The Spanish irregular verb errar (to err, miss, be confused, according to the main meaning), is one of the most difficult verb for a foreign speaker because of the present indicative (yerro), the present subjunctive (yerre) and imperative (yerra). But also, because of the difficulty in reproducing either the phonetics of the ye or i letter and the double “r” (erre).
But cheer up! It is not only problematic for foreigners. Among Spanish speakers, it also creates difficulties because in some places in Latin America errar (to err) is conjugated as a regular verb and not irregular verb, so it is said yo erro and do not say yo yerro (present indicative). But in Spain it is considered incorrect to say or to write no erres when what is meant no yerres or no te equivoques.
The mistake is greatly enlarged and can reach the category of nonsense if if errar is confused with herrar (of horseshoe) by bad spelling or a homophony problem. For example, is it not wrong to want a surgeon oes not “hierre” ( to be horseshoe) in the open-heart surgery of a loved one; or saying “Yo hierro” (instead of yo yerro) every day” and expose someone to answer and “yo cobre” (copper).
I have not mentioned the simple past tense because it should not present much difficulty, except when an foreing speaker tries to say “erró el tiro” (missed the shot) or “erró el camino” (missed the way) and almost always, he says “egó el tiro” or “egó el camino” or, also, “ero el tiro” or “ero el camino”. The difficulty in the pronunciation of the double “r” (erre) extends to all the persons, times and modes of this verb.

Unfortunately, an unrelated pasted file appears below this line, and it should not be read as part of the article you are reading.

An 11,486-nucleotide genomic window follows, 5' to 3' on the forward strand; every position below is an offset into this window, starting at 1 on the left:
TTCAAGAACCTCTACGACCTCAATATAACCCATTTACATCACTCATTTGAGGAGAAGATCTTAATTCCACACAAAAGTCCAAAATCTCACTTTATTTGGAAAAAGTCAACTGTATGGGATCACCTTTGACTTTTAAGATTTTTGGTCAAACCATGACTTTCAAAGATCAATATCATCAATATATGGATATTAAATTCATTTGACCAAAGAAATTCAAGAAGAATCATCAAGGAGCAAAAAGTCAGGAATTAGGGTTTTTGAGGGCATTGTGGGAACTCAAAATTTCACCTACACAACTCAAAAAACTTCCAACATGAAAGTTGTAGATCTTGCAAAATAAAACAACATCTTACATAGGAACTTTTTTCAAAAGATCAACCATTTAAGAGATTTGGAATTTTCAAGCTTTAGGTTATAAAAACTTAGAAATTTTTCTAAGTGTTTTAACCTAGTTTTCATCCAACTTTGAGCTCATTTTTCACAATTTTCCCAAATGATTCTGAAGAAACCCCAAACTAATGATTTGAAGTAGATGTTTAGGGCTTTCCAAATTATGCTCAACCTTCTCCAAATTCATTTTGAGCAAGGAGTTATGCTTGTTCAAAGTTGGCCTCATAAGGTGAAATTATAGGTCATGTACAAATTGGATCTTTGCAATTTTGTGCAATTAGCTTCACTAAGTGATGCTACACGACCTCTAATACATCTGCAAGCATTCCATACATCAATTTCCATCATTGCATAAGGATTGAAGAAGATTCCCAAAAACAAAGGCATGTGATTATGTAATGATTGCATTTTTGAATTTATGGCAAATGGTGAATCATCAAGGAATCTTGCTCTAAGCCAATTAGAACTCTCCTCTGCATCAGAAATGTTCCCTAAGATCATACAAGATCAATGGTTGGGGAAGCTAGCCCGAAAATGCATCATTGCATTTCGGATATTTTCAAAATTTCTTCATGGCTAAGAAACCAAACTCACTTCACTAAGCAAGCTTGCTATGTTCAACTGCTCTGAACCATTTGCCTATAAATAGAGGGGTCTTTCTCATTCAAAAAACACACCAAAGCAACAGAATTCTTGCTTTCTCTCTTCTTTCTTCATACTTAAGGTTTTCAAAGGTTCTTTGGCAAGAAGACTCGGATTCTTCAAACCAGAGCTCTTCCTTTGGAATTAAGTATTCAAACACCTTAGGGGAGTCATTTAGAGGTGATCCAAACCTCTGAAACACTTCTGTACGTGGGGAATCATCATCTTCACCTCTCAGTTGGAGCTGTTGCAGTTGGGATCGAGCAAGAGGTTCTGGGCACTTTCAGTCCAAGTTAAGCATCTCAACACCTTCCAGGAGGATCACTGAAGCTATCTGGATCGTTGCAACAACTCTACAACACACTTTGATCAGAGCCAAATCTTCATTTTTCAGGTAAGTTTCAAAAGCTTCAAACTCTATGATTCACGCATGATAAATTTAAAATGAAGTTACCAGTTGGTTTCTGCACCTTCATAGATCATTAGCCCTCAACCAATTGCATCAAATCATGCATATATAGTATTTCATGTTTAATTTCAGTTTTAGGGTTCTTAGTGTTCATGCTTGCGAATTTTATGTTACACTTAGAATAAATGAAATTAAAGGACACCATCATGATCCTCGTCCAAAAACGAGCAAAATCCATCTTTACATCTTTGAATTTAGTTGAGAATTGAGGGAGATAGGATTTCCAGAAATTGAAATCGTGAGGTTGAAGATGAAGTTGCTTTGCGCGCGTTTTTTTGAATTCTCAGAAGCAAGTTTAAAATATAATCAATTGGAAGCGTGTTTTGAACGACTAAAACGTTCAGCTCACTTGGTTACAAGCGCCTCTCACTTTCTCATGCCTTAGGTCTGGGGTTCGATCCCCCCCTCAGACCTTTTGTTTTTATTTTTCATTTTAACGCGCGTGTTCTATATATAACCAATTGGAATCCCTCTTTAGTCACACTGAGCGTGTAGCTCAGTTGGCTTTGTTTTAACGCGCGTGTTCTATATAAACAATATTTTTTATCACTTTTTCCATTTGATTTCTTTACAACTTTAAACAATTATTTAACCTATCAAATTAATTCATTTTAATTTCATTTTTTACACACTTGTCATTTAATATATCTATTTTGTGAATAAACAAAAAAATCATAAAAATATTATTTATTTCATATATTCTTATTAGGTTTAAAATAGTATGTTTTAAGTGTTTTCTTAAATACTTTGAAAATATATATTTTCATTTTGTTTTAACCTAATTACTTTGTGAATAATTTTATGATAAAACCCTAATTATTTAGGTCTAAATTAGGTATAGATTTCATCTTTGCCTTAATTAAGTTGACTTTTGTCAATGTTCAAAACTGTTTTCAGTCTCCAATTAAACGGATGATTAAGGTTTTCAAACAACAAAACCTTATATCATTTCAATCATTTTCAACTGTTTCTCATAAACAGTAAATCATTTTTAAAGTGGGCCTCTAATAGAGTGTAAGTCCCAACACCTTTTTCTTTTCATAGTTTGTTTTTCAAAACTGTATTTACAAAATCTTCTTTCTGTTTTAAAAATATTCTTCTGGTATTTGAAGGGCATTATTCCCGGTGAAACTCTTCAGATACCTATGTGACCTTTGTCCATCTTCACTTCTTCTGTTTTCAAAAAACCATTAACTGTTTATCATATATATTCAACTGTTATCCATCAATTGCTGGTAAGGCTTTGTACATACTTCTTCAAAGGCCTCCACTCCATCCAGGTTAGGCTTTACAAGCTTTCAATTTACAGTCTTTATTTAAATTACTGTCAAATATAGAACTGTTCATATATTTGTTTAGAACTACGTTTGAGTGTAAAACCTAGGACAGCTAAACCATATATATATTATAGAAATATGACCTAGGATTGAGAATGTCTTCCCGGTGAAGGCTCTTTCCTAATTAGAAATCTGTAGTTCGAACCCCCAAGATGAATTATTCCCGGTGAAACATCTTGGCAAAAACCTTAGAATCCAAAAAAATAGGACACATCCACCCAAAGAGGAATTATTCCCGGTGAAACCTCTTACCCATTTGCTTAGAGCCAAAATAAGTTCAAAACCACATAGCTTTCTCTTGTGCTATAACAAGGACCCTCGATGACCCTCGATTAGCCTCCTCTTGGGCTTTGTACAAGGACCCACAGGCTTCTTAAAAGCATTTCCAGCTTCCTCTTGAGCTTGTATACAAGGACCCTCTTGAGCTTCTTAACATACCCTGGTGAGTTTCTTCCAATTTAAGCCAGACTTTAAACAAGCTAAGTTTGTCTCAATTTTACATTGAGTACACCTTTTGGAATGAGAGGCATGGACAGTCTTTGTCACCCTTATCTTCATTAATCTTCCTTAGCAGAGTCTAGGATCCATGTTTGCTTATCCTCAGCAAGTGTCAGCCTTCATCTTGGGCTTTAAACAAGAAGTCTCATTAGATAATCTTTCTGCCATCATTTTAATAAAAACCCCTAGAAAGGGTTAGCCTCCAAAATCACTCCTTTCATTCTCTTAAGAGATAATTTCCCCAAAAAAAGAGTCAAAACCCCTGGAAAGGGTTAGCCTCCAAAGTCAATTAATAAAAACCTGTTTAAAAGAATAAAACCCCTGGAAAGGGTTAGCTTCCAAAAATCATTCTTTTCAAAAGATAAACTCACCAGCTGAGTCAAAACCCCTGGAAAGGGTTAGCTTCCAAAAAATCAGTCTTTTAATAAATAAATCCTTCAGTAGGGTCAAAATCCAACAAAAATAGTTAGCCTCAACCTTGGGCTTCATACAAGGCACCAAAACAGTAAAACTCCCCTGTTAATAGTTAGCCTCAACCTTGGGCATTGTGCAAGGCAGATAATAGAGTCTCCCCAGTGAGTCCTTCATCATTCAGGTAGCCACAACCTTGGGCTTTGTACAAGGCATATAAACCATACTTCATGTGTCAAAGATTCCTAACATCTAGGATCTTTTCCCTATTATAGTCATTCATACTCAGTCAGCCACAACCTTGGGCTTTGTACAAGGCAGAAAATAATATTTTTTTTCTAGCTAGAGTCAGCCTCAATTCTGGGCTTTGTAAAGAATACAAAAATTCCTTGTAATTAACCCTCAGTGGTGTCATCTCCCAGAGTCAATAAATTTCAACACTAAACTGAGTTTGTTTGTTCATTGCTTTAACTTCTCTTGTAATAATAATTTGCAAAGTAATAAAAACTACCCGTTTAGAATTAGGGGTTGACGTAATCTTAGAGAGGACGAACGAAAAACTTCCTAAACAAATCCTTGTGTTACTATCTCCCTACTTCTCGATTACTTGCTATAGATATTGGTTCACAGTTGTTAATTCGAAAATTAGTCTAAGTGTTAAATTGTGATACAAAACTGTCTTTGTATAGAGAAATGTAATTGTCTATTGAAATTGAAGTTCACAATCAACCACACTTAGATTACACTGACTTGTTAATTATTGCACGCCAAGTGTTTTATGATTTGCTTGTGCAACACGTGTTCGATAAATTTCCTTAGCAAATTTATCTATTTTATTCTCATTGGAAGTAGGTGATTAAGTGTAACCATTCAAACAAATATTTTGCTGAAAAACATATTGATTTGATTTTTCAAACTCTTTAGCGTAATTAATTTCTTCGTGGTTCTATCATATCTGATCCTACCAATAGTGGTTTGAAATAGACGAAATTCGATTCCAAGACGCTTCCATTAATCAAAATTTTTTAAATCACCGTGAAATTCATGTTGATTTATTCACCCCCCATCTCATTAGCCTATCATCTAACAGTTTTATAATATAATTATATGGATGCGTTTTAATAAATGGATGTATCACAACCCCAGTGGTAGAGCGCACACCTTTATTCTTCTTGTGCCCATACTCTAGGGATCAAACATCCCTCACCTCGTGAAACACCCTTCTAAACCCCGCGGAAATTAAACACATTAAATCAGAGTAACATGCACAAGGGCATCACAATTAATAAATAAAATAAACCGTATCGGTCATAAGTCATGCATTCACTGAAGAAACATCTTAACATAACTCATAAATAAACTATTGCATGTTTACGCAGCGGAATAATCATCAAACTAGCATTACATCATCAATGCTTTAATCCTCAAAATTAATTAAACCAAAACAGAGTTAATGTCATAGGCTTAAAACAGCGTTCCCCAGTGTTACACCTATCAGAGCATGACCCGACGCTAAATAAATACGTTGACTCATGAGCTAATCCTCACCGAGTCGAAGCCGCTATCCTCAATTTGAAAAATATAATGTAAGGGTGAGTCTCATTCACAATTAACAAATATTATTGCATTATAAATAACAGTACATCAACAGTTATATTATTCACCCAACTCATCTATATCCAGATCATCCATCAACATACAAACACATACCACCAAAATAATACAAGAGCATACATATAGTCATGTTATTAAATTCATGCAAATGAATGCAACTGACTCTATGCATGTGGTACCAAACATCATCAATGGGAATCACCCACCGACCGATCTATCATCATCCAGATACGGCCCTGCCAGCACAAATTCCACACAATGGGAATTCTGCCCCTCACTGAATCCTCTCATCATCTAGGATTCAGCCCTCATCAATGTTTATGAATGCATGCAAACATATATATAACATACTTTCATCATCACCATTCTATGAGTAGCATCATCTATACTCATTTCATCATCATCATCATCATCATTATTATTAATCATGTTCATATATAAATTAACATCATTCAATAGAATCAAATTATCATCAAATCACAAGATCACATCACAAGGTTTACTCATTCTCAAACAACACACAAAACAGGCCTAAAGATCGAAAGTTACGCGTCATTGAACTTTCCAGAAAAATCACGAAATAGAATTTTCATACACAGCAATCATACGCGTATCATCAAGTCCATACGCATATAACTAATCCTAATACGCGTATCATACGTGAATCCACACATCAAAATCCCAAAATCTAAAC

So when the context does not help to understand, the simplest way of not having problems with this verb is to substitute it for equivocarse, confundirse (being mistaken or confused). When in doubt, I am wrong or I am confused (of course in Spanish ) is better than incorrectly or awkwardly expressing mistakes yerro, yerras, yerra, yerran. And success is sure with a “no te equivoques” (make no mistake) facing “no yerres, or yo no yerre, él no yerre or ellos, ellas or ustedes no yerren.
The same is in imperative mode: ¡yerra!, ¡yerre! without talking of the “erremos” or “errad” (not “eremos” or “egemos” or “erraz” or “eraz, nor egad)
Well, in case you want to practice these are the conjugations, you can start by this, using the audio that PracticaEspañol of this post:
el, ella, o usted yerra
ellos, ellas o ustedes yerran
él, ella, ud. yerre
ellos, ellas, ustedes yerren
tú no yerres
usted no yerre
nosotros no erremos
vosotros no erréis
ustedes no yerren
The Spanish verb errar, according to the RAE, also means vagar (to wander, to go from one side to another) or divagar (to digress, to give free rein to the imagination), adds to other three Spanish verbs very difficult to conjugate: satisfacer (to satisfy), ir (to go) and zurcir (to mend).
Pía Valls, PracticaEspañol